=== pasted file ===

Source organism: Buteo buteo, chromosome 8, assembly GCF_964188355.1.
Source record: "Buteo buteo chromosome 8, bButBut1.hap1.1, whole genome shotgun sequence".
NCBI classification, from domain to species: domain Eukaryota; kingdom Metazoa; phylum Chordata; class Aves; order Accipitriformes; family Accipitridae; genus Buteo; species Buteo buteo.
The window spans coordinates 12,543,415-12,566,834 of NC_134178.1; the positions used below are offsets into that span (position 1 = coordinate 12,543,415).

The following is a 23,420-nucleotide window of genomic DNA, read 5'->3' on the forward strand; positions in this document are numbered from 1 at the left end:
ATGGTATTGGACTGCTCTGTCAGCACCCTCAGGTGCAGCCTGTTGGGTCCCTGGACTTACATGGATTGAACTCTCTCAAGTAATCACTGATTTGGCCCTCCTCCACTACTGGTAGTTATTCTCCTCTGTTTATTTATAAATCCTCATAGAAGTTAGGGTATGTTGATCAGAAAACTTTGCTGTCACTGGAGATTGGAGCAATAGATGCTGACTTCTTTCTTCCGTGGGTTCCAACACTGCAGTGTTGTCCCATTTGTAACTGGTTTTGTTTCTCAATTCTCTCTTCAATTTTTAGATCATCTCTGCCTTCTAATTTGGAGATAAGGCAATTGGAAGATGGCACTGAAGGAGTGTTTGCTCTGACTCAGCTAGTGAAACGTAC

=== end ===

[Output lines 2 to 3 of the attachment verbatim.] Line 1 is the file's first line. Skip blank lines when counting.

Source record: "Buteo buteo chromosome 8, bButBut1.hap1.1, whole genome shotgun sequence".
NCBI classification, from domain to species: domain Eukaryota; kingdom Metazoa; phylum Chordata; class Aves; order Accipitriformes; family Accipitridae; genus Buteo; species Buteo buteo.